So I go to the Lady Doctor today for a check-up. In totally unrelated health issues, I also have a case of the stomach flu - the first of my adult life. My stomach spins and gurgles and generally cruelly reminds me of its existence more often than I would like. And when the Lady Doctor starts poking and prodding me in various places while I remain in my rather uncompromising position, I really wish I was somewhere far, far away.
And so then I get on the 96 - one of the major buslines that goes down the teeny little Parisian streets while making pit stops at some of the most crucial intersections. I join the crowded Parisian bus pack at about 18.30, an ideal time for commuting in any major city. I have about three-quarters of the line to go.
The bus pulls away from the stop and I double over in pain as my belly takes up gymnastics. No wait, I can't double over, because I am smushed up against the window on the left hand side and by the old man on my right, and he is smushed against me by the big head of hair in front of him. In front of me is a rather attractive guy about my age, so I'm not about to start grabbing him for support. Or should I? "Hey sexy, I might hurl. Can you hold me up?"
The motion of the bus and the constant jarring stops are making my stomach lurch. More people get on and we are packed like rats in a mobile box. And we've only gone three stops.
The bus pulls up to the Place du Chatelet, one of the major intersections in the very center of the city. Along the left hand side of where the bus is stopping are about five taxis waiting at the cab stand. It's a beautiful evening, and the cab drivers are standing around chatting with the casual hope of an eventual client.
I look down just below me and see that our bus is dangerously close to one of those cabbies' Mercedes. In fact, I'm pretty sure we just dinged it, nice and pretty-like all along the right side of the car. Tearing out of the pack of gabbing cabbies comes a big, scary-looking man who must be so close to his car emotionally that he can acutally feel its physical pain. How he saw that the bus hit his car from where he was standing remains a mystery.
But man is he pissed. He starts yelling at the busdriver, and tears off his coat and throws it on the ground in a way that can only mean "You and me, Busdriver Boy. Right here. Right now."
Busdriver Boy turns off the engine and steps down from his seat. He's a scrawny little toothpick of a man, tall and awkward with gangly arms and legs. He charges towards the cabbie, while a policeman heroically comes between the two like a policeman should.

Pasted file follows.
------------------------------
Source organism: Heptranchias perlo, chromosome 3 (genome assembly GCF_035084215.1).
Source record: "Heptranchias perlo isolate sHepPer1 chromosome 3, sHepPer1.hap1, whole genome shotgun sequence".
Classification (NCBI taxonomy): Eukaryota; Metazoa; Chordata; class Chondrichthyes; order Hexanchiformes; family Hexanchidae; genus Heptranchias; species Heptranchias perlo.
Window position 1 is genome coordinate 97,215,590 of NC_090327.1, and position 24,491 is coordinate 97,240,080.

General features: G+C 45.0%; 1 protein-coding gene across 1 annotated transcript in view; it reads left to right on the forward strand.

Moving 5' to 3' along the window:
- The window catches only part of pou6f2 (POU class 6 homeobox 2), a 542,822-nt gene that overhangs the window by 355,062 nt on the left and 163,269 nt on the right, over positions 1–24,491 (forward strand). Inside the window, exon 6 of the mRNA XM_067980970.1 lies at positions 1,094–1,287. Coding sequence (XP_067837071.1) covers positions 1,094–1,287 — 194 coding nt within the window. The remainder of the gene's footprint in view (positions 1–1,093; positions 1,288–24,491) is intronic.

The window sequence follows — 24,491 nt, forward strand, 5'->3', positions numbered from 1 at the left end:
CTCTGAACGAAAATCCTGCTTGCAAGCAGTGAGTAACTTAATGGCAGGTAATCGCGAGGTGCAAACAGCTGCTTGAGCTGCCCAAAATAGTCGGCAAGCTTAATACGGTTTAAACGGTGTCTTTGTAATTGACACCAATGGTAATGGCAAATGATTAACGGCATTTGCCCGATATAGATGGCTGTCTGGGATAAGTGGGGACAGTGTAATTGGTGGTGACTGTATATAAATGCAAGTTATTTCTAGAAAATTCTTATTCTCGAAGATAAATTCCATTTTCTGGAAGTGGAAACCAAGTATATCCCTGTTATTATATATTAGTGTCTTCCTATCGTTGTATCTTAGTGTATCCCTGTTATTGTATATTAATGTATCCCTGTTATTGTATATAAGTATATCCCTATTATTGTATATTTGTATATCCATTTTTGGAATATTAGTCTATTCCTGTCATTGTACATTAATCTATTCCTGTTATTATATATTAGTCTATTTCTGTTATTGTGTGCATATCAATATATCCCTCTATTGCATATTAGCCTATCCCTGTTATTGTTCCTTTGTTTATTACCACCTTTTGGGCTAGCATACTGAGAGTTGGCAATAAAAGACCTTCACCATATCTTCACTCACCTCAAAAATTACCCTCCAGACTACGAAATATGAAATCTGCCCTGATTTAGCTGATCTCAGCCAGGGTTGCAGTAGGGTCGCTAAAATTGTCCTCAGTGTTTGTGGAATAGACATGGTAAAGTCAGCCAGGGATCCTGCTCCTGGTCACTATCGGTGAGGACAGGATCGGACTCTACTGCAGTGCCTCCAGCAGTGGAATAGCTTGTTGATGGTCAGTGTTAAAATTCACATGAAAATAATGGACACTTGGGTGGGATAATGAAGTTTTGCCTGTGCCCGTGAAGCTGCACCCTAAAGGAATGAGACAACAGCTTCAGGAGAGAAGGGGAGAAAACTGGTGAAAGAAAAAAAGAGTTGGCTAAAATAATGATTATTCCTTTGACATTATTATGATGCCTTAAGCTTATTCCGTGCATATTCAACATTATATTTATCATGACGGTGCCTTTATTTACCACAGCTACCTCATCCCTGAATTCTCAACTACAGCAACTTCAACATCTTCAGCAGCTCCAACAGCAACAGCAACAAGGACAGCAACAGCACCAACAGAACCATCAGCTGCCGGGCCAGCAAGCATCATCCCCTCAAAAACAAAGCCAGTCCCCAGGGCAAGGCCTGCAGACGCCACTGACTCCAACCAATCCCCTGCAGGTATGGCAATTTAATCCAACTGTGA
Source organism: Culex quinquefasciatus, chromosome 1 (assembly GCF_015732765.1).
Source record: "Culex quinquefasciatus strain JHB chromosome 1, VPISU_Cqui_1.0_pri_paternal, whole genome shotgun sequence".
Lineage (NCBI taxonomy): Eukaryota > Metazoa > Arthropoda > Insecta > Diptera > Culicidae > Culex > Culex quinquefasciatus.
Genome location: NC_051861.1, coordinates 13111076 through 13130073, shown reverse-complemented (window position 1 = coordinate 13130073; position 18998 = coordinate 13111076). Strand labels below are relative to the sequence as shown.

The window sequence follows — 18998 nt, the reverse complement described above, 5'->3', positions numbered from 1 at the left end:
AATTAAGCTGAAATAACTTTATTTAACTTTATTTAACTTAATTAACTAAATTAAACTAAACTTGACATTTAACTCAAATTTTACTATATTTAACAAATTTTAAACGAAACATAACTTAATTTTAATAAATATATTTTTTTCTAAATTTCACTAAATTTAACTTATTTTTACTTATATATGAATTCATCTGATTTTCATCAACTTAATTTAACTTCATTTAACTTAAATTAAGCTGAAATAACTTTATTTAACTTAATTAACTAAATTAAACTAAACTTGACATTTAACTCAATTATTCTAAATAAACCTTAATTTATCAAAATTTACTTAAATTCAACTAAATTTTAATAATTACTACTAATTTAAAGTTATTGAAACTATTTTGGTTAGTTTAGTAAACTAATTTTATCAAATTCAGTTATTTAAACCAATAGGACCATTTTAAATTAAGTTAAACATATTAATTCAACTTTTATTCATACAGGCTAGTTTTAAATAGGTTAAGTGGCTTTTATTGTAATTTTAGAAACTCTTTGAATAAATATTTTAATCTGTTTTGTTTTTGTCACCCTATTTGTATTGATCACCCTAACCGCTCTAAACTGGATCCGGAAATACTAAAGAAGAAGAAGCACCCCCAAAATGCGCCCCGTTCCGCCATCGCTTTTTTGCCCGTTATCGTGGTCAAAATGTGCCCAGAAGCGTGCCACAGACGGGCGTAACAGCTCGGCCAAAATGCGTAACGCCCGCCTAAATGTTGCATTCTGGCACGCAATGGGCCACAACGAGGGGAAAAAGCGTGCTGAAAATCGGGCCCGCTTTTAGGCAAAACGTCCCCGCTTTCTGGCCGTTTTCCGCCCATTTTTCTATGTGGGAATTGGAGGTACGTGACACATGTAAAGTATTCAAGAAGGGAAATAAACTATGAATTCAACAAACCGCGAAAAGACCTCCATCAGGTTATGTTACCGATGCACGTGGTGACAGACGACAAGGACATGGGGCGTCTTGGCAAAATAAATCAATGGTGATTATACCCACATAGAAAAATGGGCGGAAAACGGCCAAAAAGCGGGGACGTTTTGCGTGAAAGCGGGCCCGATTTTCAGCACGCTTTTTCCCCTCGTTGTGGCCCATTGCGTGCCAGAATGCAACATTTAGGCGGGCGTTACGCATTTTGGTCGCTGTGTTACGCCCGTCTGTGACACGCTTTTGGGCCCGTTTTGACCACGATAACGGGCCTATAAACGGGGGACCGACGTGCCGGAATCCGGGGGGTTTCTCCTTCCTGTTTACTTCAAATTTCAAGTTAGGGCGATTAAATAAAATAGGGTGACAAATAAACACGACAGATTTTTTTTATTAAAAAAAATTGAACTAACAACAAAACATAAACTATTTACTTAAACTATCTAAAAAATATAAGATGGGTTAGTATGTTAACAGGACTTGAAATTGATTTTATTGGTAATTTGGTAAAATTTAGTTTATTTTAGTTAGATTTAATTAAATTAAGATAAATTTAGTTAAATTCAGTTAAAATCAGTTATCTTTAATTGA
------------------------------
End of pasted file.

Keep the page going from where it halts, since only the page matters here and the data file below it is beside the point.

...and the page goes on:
(I think Busdriver Boy must have known that Copper was going to stop him. He would have been down for the count in no time had he so much as touched the enraged bear-like cab driver. That, or he was on a straight suicide mission)
The two of them take a few swings at one another, all of which manage to fall on the misplaced arms and faces of other cops that had come to the scene. A crowd has gathered to watch the spectacle. A few more cops wander casually over to inspect the damage done to the cab. One of them has his fly undone with his zipper sticking out enough to draw attention to the fact. A drunk homeless man tries to explain the situation to one of the cops, who prompty ignores him. He then drunkenly turns his attention to the crowd, acting the authority figure as to what really happened, wildly gesturing the reenactement of the event. Those of us on the bus are nearly suffocating to death, with no means of opening the door with the engine turned off. And I begin to consider fainting. Crazy Cabbie and Busdriver Boy are swearing loudly at one another, arguing over who belonged in that part of the street (clearly Cabbie was right) and generally causing a ruckus.
The cops finally side with the busdriver (such an injustice!), and help him pull out of the intersection. Drunk Homeless Guy serves as the guide saying, "Pull forward. Right. A little more to the right."
Mr. Busdriver drives the remaining twenty minutes to the train station like a maniac, and when the weary passengers finally explode onto the street, I gulp down the fresh air like water to keep my legs from giving way under me.
And then I realized that I left my prescription on the Lady Doctor's desk.